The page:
Sunday, October 11, 2020

A Guess at Our Future

 This morning, in his introductory remarks on Bloomberg's Wall Street Week, David Westin, the host, said the following:

As the polls continue to move in the Democrats' direction, markets seem to get more comfortable with a Biden win; especially if it's quick and it's clean.

This statement, especially the idea that markets are "comfortable" with a win by someone who clearly advocates a regime of higher taxation and regulation, made me wonder. Viewing stock market activity, it is clear that it is true, but why? Perhaps, as in 1930s Germany, the so-called capitalists are banking on support for the party of corporatism to preserve their status.

Prior to that moment I had been thinking that Trump's random interventionism was preferable to Biden's program of systematic, all-encompassing interventionism. But that is clearly not the attitude of Wall Street, corporate America, or the deep (that is bureaucratic, unaccountable) state.

It seems that the consistent national socialism, or fascism, on offer from the Democrat nominee is being embraced by a majority of the nation (over 50% in national polls at the moment), and there is a clear consensus growing that more and more of daily life should be centrally planned. After all, it appears that many experts deride the lack of a national plan in the face of varying responses by states in the U.S. to the COVID-19 pandemic. Where is all this heading?

My view at the moment is that the goal is first, national socialism—an end to federalism and a dramatic shift of power to regulate daily life to the federal government. But this cannot be the end game as many who favor international governance, like George Soros through the Open Society Foundations (OSF), the Council on Foreign Relations (CFR), and the World Economic Forum (WEF) are also clearly supporting Biden—the "reasonable" nominee.

I am generally not attracted to conspiracy theories, but there is no doubt that these organizations have agendas and the attention of the political and intellectual elites. I believe that they have the best of intentions, seeking to save the world through international governance; or, as has been said in the past, "one-world government." This objective is to be achieved through the gradual centralization of governance from one level to the next, national governance being the step required before regional or international governance. The method is through the gradual undermining of individualism through the discrediting of non-credentialed expert opinion and, if required, the suppression of voices of dissent. Donald Trump, an individual unschooled in this program is a definite bump in the road. However, to believe, as QAnon adherents apparently do, that Trump can save us from this powerful force, is naïve, as Trump clearly lacks the knowledge to do so.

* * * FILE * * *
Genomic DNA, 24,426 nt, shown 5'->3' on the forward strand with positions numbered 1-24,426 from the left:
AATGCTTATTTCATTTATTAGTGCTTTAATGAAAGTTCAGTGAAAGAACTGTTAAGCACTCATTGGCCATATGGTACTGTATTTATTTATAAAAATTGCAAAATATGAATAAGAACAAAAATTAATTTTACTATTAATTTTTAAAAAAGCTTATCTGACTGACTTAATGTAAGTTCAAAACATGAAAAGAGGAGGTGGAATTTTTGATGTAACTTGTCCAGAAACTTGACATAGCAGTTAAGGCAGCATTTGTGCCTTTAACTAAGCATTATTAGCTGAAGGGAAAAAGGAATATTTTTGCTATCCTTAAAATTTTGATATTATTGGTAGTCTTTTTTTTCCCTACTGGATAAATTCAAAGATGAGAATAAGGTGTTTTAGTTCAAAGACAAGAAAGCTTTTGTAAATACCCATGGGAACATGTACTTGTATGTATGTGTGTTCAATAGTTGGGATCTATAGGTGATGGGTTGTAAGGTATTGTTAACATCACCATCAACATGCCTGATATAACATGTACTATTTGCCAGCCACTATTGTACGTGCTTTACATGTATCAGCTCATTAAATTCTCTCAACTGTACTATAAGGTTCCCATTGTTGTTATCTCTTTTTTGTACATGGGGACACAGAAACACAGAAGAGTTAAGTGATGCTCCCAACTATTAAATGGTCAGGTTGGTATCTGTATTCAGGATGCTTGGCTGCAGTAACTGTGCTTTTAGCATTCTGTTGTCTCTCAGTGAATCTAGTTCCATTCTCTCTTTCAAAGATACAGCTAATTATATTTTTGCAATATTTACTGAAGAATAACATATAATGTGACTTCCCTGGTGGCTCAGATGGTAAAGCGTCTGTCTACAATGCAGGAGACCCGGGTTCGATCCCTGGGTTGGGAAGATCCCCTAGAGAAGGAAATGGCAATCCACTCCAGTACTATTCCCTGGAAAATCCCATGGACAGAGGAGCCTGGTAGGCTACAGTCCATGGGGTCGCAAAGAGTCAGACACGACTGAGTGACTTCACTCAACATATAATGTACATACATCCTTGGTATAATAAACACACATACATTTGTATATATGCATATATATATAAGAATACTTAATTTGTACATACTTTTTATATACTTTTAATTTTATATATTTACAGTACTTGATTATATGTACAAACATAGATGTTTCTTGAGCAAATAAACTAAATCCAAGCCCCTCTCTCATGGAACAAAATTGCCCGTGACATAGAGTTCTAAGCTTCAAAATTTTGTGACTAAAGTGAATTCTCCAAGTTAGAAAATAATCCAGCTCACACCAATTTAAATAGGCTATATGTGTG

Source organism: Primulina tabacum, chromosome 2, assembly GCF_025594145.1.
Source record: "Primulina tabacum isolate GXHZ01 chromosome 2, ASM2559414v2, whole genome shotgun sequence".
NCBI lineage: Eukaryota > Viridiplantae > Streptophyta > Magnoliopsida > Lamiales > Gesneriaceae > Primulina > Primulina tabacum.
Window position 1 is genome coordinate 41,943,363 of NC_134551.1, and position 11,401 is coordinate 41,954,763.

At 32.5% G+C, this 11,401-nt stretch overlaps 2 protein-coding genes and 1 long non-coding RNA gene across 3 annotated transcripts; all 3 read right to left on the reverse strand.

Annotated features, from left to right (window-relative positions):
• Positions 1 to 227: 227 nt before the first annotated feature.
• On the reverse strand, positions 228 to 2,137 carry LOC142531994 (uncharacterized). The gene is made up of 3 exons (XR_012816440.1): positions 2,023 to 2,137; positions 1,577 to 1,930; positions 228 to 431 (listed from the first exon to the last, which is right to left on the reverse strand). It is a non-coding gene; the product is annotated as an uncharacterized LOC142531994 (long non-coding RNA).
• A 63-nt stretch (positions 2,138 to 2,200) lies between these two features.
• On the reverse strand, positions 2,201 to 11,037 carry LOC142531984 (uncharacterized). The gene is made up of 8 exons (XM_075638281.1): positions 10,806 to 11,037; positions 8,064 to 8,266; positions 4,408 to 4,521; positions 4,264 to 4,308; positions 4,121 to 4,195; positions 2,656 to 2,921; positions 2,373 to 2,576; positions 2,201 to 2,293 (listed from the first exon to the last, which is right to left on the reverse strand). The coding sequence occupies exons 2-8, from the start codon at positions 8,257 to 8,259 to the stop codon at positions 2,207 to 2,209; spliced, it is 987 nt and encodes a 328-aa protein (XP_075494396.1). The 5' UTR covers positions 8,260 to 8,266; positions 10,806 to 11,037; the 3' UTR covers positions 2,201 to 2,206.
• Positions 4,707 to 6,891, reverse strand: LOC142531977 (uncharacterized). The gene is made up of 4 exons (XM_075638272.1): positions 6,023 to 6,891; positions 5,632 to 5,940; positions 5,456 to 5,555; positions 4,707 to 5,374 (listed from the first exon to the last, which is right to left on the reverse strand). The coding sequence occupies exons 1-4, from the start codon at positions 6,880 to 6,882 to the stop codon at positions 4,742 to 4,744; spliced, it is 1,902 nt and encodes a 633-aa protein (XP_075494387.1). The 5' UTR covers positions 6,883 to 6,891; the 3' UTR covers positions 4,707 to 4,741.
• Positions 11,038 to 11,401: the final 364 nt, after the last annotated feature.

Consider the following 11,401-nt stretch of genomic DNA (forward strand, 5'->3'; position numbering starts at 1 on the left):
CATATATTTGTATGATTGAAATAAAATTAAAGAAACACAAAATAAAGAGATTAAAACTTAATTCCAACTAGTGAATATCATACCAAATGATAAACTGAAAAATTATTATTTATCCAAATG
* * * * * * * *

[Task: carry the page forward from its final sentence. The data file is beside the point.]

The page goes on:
Unlike in George Orwell's Nineteen Eighty-Four, actual war is no longer required to unite the masses in supporting the programs of the state. Now, it is clear that wars against conditions or ideas will suffice: the "War on Poverty," the "War on Drugs," the "War on Terrorism," the "War on COVID-19," the "War on Climate Change," and who knows what next? All that is needed is a "war" that cannot be won and exists in perpetuity, or at least long enough that some new boogeyman can be placed before the public.  

This constructivist program is hubris on steroids—the belief that an elite that governs every detail of the lives of humanity will produce a result better than the evolutionary processes that have governed us for thousands of years. It will eliminate competitive markets and impose a one-size-fits-all regime that will hamper the development of comparative advantage and stifle capital accumulation that is supportive of innovative products and business plans. It is clearly a eugenics for society, and will produce the same catastrophic results.

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